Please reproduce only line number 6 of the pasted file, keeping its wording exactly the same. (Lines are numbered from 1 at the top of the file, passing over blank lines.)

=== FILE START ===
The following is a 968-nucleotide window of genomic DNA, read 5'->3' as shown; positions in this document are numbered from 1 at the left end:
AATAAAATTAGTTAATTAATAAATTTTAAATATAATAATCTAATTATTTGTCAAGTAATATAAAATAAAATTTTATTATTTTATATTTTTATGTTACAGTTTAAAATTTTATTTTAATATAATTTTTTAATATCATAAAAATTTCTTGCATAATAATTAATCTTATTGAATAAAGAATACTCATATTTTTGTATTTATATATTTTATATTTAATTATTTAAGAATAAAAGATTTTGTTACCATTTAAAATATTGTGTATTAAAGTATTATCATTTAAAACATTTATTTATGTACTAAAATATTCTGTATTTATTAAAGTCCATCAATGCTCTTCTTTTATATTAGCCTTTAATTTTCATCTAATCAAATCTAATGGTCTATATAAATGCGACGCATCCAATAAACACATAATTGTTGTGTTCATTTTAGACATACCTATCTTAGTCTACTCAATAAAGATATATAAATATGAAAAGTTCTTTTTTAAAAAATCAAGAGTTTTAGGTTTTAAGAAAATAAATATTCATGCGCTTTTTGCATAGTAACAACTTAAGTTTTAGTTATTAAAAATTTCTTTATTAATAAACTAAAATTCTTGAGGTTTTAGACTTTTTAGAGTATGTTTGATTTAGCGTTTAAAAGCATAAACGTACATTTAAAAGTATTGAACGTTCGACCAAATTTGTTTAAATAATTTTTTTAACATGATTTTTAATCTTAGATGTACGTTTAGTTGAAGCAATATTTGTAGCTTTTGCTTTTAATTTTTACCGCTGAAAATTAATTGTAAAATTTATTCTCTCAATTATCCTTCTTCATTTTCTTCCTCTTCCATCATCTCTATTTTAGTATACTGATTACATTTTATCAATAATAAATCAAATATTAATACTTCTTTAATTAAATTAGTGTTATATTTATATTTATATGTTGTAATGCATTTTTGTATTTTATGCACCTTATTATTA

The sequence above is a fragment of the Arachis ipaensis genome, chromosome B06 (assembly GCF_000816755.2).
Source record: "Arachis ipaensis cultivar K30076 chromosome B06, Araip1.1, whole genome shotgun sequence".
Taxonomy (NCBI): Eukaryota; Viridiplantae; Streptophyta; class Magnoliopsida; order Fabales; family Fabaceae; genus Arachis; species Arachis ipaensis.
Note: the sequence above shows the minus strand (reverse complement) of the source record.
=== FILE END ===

Note: the sequence above shows the minus strand (reverse complement) of the source record.